"Of course, Mantle understood what was going on. When you hit with power, you know they are going to pitch you carefully. So after swinging at some bad ones and drawing some walks, he decided to make his own adjustment. He began to crowd the plate, making that outside pitch easier to reach."
With these words he took a couple of tiny steps closer to his imaginary home plate. I was impressed, to say the least. But he hadn't finished.
"So Mantle had created his own brand-new strike zone," said Williams. "He'd moved himself closer to the pitches they'd been giving him, and he hit a few of those a long way. But the pitchers had moved the mountain. No matter where the batter stands, home plate is always right there.
"Now the pitchers had regained some of their lost edge. They began watching his feet. If he took the normal stance, they went outside. If he crowded the plate, they jammed him inside, on the fists, often for a strike." Williams brought his hands close to his body, as a batter does when pitched inside. I understood perfectly.
"That's about all there was to it," he continued. "The pitchers just tried to break up his rhythm, make him guess a little more and take away his normal strike zone."
I was momentarily speechless. I recovered quickly, though, and said, "Well, he sure is exciting to watch. Every time the Yankees are in town, we're all down at Comiskey Park, just to see what he might do."
"Yes," Williams said, "he's really something."
A second later I asked without thinking, "Do you think he'll be better than Joe DiMaggio?" As soon as I asked the question, I wished I hadn't. After all, DiMaggio had been Williams's big rival for many years, and he had often been compared favorably with Williams. I feared I had opened a wound.
Instead, Williams spoke of DiMaggio with admiration: "It's a little early to compare the two. Mantle has a lot of career ahead of him, but when you talk about DiMaggio, you are talking about the best."
I let the air out of my lungs, thankful that my thoughtlessness hadn't sparked that famous temper. I knew I could ask even another question.
"I suppose so," I said. "I really didn't see that much of DiMaggio. Just a few games when he was near the end. But I heard he was such a complete player, even down to running the bases. They say he was never thrown out taking the extra base. Is that true?"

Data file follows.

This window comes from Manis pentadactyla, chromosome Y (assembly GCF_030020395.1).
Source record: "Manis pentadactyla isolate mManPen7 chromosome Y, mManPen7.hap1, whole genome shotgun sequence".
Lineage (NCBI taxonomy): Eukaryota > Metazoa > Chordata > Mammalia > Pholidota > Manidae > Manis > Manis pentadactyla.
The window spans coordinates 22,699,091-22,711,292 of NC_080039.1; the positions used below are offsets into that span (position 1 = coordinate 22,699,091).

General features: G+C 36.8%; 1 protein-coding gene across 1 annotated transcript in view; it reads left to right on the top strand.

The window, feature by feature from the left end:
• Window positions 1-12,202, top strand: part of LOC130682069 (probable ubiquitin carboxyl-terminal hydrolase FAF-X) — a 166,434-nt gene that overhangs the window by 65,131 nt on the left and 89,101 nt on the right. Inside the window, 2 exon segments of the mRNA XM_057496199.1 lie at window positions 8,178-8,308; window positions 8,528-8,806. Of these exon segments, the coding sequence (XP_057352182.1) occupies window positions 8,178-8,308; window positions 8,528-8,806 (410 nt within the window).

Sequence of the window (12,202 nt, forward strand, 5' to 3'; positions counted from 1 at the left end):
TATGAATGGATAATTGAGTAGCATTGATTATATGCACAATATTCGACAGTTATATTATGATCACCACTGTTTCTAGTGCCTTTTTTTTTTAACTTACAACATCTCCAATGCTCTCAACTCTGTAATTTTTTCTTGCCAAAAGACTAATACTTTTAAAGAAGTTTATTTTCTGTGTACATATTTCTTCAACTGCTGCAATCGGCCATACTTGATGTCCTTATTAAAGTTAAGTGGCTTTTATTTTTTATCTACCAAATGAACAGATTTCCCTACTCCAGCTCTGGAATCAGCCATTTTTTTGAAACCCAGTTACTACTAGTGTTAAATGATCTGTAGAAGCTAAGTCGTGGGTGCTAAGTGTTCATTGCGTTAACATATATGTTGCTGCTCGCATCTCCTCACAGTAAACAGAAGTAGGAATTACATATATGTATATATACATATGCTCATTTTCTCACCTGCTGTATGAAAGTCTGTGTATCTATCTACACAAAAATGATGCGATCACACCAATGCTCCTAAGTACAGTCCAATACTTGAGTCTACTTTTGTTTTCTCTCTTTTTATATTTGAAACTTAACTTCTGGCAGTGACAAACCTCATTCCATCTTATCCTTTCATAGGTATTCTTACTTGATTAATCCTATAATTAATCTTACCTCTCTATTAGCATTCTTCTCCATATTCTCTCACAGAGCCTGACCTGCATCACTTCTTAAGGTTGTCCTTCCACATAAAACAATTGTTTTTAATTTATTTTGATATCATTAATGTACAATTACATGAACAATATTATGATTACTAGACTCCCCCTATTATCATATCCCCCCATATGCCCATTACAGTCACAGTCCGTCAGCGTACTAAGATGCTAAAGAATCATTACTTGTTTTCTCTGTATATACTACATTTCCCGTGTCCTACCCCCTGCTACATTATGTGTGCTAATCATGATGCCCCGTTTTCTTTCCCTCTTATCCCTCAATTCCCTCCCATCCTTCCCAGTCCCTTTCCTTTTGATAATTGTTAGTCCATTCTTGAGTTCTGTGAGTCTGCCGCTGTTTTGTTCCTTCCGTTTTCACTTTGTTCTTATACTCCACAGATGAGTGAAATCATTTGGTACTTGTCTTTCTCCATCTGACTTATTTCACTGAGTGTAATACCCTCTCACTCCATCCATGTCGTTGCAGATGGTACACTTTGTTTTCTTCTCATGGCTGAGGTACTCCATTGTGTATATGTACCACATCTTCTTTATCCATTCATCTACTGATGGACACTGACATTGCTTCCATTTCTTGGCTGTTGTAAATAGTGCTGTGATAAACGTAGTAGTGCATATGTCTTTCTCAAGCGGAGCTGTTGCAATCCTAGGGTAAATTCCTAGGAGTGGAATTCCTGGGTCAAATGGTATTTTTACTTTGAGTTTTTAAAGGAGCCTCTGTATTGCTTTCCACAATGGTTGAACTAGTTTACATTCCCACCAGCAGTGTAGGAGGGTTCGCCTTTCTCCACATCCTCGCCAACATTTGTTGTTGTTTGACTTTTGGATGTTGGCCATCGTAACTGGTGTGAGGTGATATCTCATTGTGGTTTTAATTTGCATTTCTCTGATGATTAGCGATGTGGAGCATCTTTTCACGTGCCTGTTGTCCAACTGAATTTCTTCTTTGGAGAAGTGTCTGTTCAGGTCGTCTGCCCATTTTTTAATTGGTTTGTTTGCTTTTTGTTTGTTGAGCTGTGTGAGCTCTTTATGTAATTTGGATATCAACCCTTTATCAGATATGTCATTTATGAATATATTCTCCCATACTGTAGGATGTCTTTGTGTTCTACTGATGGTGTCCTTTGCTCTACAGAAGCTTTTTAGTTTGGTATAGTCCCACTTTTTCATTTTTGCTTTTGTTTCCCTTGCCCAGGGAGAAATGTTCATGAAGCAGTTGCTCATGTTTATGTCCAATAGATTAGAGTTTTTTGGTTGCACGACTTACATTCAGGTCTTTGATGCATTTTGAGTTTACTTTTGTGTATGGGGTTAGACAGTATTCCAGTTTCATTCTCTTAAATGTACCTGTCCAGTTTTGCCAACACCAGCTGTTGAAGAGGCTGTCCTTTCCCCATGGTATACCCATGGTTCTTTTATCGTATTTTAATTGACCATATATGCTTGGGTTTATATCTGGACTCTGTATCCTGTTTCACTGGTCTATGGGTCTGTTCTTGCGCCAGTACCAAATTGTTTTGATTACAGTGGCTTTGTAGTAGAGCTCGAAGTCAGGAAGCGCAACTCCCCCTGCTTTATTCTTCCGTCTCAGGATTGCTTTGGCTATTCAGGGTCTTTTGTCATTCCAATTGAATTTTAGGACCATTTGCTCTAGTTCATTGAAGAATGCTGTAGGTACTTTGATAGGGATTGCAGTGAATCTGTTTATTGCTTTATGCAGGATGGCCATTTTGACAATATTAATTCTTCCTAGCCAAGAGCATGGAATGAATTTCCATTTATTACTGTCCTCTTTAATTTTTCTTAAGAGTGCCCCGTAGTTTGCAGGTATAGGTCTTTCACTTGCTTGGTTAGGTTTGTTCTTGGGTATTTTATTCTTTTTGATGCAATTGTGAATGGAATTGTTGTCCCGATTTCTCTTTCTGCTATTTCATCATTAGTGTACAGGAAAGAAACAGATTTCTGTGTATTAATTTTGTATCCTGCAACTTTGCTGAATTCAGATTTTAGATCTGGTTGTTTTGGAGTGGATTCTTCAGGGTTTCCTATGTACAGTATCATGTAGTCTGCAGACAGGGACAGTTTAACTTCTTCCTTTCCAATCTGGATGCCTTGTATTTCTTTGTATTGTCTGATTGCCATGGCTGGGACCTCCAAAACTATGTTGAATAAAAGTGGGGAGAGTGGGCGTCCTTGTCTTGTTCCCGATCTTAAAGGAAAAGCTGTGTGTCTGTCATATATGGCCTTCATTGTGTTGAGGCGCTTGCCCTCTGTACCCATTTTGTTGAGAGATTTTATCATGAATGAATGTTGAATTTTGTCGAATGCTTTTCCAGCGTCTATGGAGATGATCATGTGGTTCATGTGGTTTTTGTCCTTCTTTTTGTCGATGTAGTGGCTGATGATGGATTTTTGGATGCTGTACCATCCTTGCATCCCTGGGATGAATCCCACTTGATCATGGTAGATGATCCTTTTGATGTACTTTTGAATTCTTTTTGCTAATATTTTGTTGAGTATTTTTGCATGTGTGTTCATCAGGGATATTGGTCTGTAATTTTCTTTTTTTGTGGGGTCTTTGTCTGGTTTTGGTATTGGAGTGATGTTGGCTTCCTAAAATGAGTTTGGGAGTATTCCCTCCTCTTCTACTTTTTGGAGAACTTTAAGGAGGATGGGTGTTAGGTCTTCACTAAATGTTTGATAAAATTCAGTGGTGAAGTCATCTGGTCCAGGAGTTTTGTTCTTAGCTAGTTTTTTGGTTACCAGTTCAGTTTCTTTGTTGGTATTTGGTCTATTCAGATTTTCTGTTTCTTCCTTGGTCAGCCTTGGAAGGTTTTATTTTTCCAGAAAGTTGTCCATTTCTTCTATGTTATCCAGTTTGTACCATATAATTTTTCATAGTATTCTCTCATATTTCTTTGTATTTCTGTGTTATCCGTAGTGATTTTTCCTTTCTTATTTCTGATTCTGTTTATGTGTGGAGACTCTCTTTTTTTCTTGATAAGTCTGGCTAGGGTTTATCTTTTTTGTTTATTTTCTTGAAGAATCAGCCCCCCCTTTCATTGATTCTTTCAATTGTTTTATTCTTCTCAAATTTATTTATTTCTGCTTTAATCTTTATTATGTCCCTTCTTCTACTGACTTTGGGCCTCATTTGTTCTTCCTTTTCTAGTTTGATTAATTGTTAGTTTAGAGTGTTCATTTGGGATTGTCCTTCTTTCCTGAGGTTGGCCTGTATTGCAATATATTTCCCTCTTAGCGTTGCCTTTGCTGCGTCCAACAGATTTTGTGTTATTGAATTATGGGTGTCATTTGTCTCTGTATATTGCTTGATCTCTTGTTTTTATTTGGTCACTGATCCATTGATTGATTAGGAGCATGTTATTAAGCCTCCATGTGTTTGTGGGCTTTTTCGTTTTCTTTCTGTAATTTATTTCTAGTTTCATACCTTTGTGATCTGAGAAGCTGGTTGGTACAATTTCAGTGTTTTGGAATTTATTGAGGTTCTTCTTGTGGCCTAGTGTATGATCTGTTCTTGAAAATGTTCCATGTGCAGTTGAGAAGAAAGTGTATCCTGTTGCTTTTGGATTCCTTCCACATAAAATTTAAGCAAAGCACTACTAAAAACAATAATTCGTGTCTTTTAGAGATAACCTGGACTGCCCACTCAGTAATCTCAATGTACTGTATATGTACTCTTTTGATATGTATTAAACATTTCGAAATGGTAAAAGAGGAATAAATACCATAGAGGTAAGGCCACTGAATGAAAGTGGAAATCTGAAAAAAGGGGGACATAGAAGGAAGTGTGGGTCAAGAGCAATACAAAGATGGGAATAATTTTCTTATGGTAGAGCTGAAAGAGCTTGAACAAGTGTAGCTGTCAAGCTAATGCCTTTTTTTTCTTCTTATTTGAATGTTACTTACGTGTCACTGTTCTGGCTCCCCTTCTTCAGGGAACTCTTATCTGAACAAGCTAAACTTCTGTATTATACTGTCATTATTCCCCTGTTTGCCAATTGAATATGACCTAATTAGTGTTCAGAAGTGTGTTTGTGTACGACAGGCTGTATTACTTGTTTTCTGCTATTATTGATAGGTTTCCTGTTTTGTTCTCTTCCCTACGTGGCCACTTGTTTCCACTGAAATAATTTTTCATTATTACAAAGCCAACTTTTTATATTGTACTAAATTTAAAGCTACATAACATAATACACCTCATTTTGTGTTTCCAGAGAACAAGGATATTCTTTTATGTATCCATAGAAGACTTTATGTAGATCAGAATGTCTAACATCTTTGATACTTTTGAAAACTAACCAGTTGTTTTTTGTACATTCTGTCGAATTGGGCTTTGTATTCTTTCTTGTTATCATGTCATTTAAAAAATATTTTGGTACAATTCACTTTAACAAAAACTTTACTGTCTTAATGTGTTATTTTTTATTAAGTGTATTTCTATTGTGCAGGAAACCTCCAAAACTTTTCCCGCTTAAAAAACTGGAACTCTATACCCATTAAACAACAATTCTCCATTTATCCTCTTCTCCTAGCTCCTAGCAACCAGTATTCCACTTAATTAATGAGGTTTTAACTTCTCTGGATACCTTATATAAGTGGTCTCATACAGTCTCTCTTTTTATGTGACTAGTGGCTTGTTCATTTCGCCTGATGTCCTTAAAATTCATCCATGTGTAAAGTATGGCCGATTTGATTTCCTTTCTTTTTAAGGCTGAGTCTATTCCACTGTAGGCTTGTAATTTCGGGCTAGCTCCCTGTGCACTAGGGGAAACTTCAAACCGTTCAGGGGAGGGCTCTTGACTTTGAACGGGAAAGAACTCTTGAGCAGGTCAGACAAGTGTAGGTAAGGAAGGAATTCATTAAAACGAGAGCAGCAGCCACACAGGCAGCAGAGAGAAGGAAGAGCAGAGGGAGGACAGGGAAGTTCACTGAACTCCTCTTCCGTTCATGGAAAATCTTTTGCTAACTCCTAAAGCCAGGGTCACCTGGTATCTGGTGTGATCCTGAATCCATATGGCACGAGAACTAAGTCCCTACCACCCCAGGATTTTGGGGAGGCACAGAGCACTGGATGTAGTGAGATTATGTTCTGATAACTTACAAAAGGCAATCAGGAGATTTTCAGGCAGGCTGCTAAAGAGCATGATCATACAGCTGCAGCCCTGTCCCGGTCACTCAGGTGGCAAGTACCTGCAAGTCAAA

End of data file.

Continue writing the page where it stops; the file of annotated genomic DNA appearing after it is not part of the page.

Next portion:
"Well," said Williams, "it's true that he was a total player. When you say 'complete player,' it often means a guy is just adequate in all phases of the game, with no weaknesses. DiMaggio was outstanding in every phase of the game.
"As to never being thrown out on the bases, I don't know. I'll say this: His judgment was excellent. He was aggressive, but he played with his head. If he ever was thrown out, I imagine it was a close call and that it took a perfect play to get him. I never saw the guy make a bad play."
I was nearly knocked off my feet. Ted Williams had spoken of Joe DiMaggio with the deepest professional respect. I almost headed for the nearest phone to call Joe D. and tell him all about this.
Instead, I regrouped. Williams had been so courteous in speaking about two Yankee center fielders that I suddenly wondered what was the matter with me. Why hadn't I asked him about himself? I decided to do so quickly.
"Ted," I said, "what about you? Are things going the way you like so far this year?"
"About as well as could be expected," he said. "Of course, these road trips are killing me. Not the games, mind you, just the travel. Especially trips like this one. How can a guy my size expect to sleep on a train? In fact, my back is killing me right now. I'm not even sure I'll play tonight."
With this I understood that it was time to say goodbye. "Well," I said, "it's been a pleasure, and I hope they keep falling in for you."
"Fine," he said. "See you."
Now what? All I had wanted to be able to tell my friends was that I'd exchanged a couple of hellos with the big fellow without having my lights put out. Instead I had been taken to Fantasyland. Who would believe a story like this?
So I just filed it away in my memory. The next morning I picked up the St. Louis Post-Dispatch. I wanted to see if Williams had played.
I had to laugh. He had gone 3 for 4. Bad back! Not sure he would play! That gave me a nice feeling, just as my conversation with Williams had. Thirty-two years ago Ted Williams made my day. Twice.
Dan Peterson is a sports commentator for a TV station in Milan, Italy.